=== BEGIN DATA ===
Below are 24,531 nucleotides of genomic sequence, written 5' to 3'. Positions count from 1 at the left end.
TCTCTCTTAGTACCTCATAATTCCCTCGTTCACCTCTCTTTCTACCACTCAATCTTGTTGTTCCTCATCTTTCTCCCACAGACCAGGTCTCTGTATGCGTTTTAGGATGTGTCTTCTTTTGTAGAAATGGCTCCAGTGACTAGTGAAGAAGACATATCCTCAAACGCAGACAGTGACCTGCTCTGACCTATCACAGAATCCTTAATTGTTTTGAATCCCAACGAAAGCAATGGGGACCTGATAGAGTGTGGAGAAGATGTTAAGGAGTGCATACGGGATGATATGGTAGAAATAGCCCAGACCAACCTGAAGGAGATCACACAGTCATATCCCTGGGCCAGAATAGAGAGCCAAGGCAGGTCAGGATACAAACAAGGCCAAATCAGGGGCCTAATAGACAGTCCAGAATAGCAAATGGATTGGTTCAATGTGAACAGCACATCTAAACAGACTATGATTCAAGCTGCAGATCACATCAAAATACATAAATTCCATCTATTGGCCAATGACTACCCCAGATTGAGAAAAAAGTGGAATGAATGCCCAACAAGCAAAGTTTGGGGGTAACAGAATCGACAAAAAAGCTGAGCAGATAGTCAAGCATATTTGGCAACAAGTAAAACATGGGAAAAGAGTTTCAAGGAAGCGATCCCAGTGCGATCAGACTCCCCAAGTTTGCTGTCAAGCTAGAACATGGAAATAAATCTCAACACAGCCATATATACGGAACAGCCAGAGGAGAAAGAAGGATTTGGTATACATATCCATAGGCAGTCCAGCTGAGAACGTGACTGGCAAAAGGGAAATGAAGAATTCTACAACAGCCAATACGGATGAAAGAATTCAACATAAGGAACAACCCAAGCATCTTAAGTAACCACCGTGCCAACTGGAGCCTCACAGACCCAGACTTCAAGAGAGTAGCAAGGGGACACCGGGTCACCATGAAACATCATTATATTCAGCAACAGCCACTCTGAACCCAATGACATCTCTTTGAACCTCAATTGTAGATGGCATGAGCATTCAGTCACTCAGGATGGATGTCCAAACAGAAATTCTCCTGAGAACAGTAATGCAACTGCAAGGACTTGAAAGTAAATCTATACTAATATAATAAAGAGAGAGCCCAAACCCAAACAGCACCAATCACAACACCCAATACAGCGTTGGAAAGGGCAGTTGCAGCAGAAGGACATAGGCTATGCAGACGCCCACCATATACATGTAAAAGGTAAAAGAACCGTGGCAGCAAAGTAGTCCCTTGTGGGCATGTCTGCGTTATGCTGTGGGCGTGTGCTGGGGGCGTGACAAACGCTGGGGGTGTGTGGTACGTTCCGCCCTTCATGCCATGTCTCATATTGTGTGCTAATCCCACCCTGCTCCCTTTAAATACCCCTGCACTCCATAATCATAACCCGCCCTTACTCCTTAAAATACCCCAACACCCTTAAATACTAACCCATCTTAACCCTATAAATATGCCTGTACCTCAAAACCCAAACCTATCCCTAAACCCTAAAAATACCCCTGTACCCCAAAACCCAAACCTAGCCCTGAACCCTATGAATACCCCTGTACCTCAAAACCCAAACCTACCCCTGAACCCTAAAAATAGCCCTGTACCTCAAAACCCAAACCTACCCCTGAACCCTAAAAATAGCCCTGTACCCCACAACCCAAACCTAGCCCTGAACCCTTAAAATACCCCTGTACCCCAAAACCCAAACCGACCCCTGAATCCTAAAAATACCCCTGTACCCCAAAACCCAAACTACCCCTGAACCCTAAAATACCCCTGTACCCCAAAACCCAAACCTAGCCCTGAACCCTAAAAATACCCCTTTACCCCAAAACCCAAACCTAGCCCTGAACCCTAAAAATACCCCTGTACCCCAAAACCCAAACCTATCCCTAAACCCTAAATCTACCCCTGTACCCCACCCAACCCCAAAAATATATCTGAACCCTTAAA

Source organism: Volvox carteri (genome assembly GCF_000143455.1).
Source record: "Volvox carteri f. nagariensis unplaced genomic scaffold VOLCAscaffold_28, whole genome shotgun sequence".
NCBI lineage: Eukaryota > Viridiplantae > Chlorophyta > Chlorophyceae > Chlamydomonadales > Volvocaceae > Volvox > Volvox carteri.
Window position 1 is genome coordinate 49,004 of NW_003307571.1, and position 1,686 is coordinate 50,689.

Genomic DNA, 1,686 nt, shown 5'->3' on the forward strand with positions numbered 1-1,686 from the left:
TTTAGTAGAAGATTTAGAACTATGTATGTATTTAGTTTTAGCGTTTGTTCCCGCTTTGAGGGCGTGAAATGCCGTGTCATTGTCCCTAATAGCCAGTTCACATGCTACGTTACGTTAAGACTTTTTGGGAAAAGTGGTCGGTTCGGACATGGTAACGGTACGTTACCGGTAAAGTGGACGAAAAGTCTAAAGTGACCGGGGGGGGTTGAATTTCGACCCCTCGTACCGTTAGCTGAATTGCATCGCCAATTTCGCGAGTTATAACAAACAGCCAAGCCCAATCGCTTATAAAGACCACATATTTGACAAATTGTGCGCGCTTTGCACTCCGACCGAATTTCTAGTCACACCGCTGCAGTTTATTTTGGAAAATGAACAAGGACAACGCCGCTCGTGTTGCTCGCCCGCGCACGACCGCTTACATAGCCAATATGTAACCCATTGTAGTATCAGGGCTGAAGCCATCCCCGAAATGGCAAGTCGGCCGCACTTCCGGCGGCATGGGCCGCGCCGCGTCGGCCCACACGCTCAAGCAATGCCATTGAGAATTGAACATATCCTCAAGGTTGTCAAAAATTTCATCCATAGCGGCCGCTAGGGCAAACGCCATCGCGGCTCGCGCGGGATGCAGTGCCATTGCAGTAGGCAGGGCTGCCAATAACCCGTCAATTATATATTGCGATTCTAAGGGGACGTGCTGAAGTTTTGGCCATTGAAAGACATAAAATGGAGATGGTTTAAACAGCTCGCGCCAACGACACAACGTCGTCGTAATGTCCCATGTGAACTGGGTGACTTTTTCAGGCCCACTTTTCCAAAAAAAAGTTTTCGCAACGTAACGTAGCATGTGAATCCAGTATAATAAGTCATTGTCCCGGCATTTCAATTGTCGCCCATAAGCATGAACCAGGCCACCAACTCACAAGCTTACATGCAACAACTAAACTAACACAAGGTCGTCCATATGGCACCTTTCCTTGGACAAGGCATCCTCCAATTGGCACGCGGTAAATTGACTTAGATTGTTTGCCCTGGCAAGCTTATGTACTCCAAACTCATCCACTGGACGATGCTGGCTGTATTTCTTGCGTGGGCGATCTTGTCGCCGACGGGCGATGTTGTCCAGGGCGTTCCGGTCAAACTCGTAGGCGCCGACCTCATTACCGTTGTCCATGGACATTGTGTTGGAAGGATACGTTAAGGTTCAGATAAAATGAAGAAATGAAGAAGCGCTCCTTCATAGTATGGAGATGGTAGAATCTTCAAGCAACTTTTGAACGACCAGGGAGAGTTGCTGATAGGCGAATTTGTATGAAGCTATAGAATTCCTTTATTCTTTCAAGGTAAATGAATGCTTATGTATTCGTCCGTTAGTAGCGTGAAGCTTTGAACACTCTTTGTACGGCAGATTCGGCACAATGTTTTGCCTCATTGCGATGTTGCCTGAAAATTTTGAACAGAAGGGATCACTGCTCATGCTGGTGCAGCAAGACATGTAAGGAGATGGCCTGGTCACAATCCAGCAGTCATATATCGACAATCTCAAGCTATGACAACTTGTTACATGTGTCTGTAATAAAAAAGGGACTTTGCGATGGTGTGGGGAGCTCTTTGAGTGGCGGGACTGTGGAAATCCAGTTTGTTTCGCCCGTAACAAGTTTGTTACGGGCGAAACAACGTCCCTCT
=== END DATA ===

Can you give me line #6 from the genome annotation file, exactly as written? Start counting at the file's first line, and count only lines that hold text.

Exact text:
Window position 1 is genome coordinate 49,004 of NW_003307571.1, and position 1,686 is coordinate 50,689.